A large portion of bitcoin trading takes place in China. Because of that their position on cryptocurrencies affects the whole industry. However, the attitude of Chinese regulators towards bitcoin and other digital currencies is more complicated than what is being propagated by mass media.
POBC and crypto: from breakup to trying to make it work
China’s recent crackdown on several exchanges and the ban on ICOs gives the impression that crypto currencies are not welcome in China. Officials from the People’s Bank of China (POBC) stated that the digital currency is considered as a threat. Yet during the summer of 2017, long before the ban, the Chinese government, without much media hype opened a Digital Currency Research Institute.
On October 12, Yao Qian, Director of the new institute, stated that their research suggest that the best action is the creation of state-backed digital currency, cementing the mentality that China wants to suppress the use of decentralized digital currencies. Yet, the government has not stopped supporting miners with cheap electricity.
It is no secret that most of the hashing power of the Bitcoin network is concentrated in China. Miners like Antpool, Bitmain and other all get cheap renewable energy from the government. The rumors that emerged after the ban of ICOs that mining is next on the line, did not materialize and faded. Now the going mentality when reading different articles is that China is making digital currency work for them.
Official sources claim that around 70% of Bitcoin is produced in China, mostly in the rural areas of Inner Mongolia. As well as that all the largest pools from the ranks of Antpool are located in China. Before the ban 90% of all trading volume was there as well. Even with the shift of traffic to Japan and South Korea, China remains one of the largest markets.
The pattern: ban, price drop, all times high
Back in 2013, POBC prohibited that banks and payment companies from dealing with bitcoin, see this. Basically, there was no way to exchange crypto into fiat money. Back then Bitcoin was enjoying its high at little below $1200. After the ban the price feel to $196 in the lowest point. Once the price recovered it reached a new all times high.
This year in the end of September, China declared ICOs illegal and started procedures for shutting down exchanges, until the undergo licensing procedures. We saw a drop in the price, shortly after which bitcoin reached the staggering $17,178. The pattern is similar. The only difference is the pace of recovery – while in 2013 it the recovery took a couple of years, in 2017 it took less than two months.
Cryptomania engulfed the world back in 2016. With all the media hype, for 10 months (Dec 1, 2016 to Sep 30,2017) the price of bitcoin increased 478%. After the ban in a bit more than 2 months (Sep 30,2017 to Dec 13,2017) the price increased with 294%. That is more than half of the change for 10 months only in 2 months. Such a growth although pleasant for many is rather worrisome as it breaks all kinds of trends observed from previous periods.
An ingenious strategy
It is well known that the Chinese people, are not very fond of the numerous financial limitation they have to abide to in terms of holding different currencies and the government meddling in their affairs.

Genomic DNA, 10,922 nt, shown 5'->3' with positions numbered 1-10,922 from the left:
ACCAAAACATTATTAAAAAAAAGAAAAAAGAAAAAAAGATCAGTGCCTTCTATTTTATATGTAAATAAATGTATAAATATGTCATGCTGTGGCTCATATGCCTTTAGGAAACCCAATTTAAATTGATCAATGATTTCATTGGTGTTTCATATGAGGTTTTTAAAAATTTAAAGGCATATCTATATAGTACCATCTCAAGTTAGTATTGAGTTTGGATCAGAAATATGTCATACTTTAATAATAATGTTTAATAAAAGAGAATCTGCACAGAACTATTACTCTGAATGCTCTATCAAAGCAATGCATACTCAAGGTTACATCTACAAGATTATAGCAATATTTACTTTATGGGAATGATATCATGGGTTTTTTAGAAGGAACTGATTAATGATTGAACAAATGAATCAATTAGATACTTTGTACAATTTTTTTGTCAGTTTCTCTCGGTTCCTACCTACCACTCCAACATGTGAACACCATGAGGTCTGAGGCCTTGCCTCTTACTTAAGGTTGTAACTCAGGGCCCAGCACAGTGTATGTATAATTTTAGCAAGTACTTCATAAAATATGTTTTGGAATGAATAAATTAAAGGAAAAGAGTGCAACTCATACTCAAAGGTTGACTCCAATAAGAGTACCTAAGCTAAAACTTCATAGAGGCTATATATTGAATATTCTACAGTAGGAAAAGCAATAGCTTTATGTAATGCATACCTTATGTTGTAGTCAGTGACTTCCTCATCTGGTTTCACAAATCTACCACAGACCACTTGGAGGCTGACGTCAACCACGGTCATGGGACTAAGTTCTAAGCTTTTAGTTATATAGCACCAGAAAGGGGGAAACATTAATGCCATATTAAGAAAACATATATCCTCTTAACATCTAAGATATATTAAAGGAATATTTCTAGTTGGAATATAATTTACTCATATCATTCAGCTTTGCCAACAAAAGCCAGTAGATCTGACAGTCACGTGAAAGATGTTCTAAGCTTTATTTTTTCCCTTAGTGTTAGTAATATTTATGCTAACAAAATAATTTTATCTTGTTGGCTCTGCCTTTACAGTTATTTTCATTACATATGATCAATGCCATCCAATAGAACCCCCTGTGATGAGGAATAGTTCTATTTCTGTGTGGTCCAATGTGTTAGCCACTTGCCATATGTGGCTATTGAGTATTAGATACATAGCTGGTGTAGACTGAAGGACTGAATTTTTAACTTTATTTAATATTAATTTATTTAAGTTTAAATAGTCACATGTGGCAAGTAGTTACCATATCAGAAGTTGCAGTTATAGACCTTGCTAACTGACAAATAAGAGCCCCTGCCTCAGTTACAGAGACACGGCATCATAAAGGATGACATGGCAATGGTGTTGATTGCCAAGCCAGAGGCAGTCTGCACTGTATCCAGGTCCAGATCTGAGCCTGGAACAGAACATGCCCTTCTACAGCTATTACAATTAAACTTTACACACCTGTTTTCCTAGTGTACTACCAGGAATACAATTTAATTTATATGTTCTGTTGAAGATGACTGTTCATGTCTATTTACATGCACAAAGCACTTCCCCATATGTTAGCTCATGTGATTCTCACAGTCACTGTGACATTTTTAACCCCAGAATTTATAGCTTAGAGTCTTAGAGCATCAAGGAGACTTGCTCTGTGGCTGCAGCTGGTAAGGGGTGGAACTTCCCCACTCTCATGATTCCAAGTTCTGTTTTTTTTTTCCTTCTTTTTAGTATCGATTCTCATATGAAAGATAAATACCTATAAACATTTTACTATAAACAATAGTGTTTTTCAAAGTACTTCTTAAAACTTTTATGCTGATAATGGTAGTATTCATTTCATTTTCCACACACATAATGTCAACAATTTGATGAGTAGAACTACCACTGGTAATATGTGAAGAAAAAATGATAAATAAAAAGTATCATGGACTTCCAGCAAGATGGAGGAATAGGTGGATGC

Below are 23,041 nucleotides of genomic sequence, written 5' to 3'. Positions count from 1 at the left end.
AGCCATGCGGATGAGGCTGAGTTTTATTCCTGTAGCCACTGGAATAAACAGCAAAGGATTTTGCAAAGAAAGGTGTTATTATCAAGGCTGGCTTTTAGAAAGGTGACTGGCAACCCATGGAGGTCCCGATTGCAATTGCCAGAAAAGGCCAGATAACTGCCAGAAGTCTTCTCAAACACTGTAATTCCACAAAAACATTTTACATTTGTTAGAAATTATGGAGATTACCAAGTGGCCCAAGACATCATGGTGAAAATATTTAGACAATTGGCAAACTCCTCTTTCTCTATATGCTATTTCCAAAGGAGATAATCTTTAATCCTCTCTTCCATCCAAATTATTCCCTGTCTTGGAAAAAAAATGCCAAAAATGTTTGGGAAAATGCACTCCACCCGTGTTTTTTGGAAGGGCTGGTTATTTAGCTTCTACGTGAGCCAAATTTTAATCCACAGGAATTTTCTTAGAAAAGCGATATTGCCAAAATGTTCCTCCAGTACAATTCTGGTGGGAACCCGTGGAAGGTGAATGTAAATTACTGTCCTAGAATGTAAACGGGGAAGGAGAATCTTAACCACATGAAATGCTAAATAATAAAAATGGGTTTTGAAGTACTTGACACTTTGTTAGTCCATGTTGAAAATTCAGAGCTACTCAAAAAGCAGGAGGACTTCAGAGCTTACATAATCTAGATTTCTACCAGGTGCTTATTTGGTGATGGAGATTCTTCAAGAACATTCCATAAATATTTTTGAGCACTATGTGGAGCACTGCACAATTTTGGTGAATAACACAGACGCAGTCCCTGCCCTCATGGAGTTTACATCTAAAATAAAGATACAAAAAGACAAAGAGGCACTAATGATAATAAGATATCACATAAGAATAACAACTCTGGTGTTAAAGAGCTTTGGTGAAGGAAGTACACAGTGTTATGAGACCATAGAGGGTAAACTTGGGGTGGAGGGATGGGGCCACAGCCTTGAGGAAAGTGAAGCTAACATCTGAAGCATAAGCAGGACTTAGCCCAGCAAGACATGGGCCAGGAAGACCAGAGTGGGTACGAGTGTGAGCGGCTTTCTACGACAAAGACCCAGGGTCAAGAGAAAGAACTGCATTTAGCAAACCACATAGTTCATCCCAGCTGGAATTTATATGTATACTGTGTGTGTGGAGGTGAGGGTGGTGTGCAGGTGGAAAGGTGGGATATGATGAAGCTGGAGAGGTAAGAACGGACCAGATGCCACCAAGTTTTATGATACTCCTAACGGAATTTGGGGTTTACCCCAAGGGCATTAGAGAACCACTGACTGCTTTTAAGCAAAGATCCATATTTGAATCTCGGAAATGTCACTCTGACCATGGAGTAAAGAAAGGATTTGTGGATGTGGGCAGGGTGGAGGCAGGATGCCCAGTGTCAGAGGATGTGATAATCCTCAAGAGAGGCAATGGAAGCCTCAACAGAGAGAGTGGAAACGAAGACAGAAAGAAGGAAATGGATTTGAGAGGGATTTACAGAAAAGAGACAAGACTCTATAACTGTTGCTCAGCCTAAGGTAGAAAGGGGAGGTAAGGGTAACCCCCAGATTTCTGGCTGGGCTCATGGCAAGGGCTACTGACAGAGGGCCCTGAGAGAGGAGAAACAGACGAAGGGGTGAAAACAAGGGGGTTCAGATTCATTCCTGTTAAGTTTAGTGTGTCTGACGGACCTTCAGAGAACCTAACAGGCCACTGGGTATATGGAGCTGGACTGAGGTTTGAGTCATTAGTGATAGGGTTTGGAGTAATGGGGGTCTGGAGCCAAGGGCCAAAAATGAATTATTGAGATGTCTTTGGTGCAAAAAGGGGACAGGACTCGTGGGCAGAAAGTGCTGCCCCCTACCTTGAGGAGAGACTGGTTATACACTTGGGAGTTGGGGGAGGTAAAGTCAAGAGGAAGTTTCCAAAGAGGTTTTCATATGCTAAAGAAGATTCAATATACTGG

It is possible that the reason why after a clampdown on crypto its price increases is that some Chinese people want to do the opposite of what the government says. So, when official state crypto is a threat , those that do not agree with the status quo would want to hold more of bitcoin as a means to gain independence from the state.
Anyone with basic understanding of finance would know that putting a restriction on the trade of an asset in the biggest market would make its price fall. Is it possible that POBC is aware that its citizens would demand more bitcoin if the government speaks up against it?
Mass media booms that crypto is dead in China. The risk intolerant investors hurry to sell before the price falls more.The price plummets. The bank buys up bitcoin at the low price. Once the trade is made at the low price, officials state that actually the restrictions would be more lenient than initially stated.
In 2013 the government forbade banks and payment companies from holding bitcoin but allowed the operation of exchanges. In 2017 exchanges and ICOs initially seemed to be banned entirely, shortly after the price drop officials announce that the ban would not be permanent and that its aim is for these exchanges to undergo licensing. Saying that they are simply trying to make crypto work for them, not trying to fight it. Investors’ confidence returns, and the price starts going up. And together with it increases the asset side of POBC.
Wrap it up
Chinese authorities’ position on bitcoin is much more complicated than what the media portrays. There is indirect evidence that there is concentration of bitcoin ownership in China. However, whether it is the POBC or separate individuals would remain a mystery.
Concentration of ownership is rarely any good. The total market cap of bitcoin is only 301 billion. Although it sounds a lot it is not. Institutional players that do single transactions with volume in the millions or more affect the price of bitcoin. The cryptocurrency industry as a whole is a wild west right now. A market marker’s galore.
All that being said, price manipulation was a common thing in the stock market a decade or two ago (see Wall Street 1987). It is where pump and dumb schemes were first created. Price manipulation is a stage of a financial market’s development and by no way renders cryptocurrencies a bad investment. As the market grows and there are more players, the value of the market would become so large that price manipulation would become impossible.
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